Malia Obama isn’t one to brag about her accomplishments — the copious Secret Service agents and nonexistent social media accounts make it basically impossible anyway. Luckily, there are outlets like The Hollywood Reporter to do it for her, reporting former president Barack Obama’s eldest daughter’s latest achievement: a TV writing gig on an upcoming Donald Glover series tentatively called Hive for Amazon, about a “Beyoncé-like” public figure. Malia is scheduled to graduate from Harvard University this spring, which means it wouldn’t have been unusual for the senior to be doing some job-hunting as she prepares for the looming gulf that is adult life. And while she may well have been, THR further reports that Malia was actually specifically recruited for this writing job. It’s baller moves only for the Obama girls, and that means you wait for showrunner Glover to call you.
Malia will have the privilege of working in a writer’s room headed up by Watchmen‘s Janine Nabers on this Amazon project, which is currently in the recruiting phase and starting to put together a creative team. The former first daughter has previously interned at The Weinstein Company (yes, that Weinstein) and on the set of Lena Dunham’s Girls. She was also a production assistant on Halle Berry-led drama Extant, though both Berry and Dunham have admitted that it was tough to treat Malia accordingly.
“She was down to do whatever a PA is asked to do, and I had wild respect for her for that,” Berry told host Andy Cohen on Watch What Happens Live. “Everybody couldn’t really see her as a PA, although she tried and tried to be one. We just couldn’t really see her as one, but to her credit, she tried very hard to be one.”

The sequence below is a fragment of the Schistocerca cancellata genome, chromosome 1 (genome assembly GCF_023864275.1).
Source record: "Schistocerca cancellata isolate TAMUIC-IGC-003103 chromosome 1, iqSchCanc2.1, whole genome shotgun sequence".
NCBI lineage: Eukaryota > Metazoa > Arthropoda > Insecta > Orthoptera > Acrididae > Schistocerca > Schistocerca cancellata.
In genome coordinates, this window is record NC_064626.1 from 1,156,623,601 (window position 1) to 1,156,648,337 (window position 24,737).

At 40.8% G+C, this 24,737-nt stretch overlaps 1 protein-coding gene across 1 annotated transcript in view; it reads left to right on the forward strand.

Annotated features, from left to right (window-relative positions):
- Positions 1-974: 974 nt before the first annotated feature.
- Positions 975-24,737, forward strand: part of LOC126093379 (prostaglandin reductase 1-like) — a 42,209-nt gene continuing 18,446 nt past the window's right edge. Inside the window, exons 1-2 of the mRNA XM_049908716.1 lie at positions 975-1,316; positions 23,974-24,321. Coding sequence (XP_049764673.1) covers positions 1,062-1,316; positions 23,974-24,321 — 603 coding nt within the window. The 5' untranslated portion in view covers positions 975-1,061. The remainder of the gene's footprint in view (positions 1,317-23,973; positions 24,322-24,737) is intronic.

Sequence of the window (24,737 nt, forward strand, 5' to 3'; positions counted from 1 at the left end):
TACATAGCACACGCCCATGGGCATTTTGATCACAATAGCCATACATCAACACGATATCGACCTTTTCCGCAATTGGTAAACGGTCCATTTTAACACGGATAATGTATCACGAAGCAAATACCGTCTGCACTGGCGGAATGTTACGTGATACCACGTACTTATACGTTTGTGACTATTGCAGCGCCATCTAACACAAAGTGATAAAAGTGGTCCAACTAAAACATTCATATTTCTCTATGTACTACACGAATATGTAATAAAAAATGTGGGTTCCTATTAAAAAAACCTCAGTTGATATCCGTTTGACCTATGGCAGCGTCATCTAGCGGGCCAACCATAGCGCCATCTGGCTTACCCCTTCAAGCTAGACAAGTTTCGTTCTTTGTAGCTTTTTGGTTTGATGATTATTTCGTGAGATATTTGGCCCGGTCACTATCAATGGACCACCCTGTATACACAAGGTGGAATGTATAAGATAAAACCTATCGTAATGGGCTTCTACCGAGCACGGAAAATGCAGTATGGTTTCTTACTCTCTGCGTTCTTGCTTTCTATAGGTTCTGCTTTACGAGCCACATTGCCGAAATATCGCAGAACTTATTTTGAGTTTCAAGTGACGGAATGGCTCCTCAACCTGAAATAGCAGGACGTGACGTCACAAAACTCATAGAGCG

— SheKnows (@SheKnows) July 4, 2020
“Obviously we weren’t, like, making her go get our coffee,” Dunham added to Howard Stern of her time working with Malia. “But she wanted to do all the jobs. That was the cool thing. She was totally enthusiastic.”
As a former production assistant who got a lot of coffee, I am tempted to say that enthusiasm may be easier to come by when you’re not doing menial labor for 12-14 hours a day. But I can’t fault Malia for long: she never chose to become one of America’s most-watched women growing up in the White House, and there’s nothing to suggest she’s growing into anything other than a spectacular young woman — one with both her parents’ work ethic and fondness for dabbling in TV, no less.
With an Amazon writing credit under her belt fresh out of college, there’s no telling where Malia might go next. But tapping her expertise for a show about a Beyoncé-like figure, AKA a powerful, famous Black woman with a legion of devoted fans, sounds like a really smart idea.
Before you go, click here to see presidential families over the years.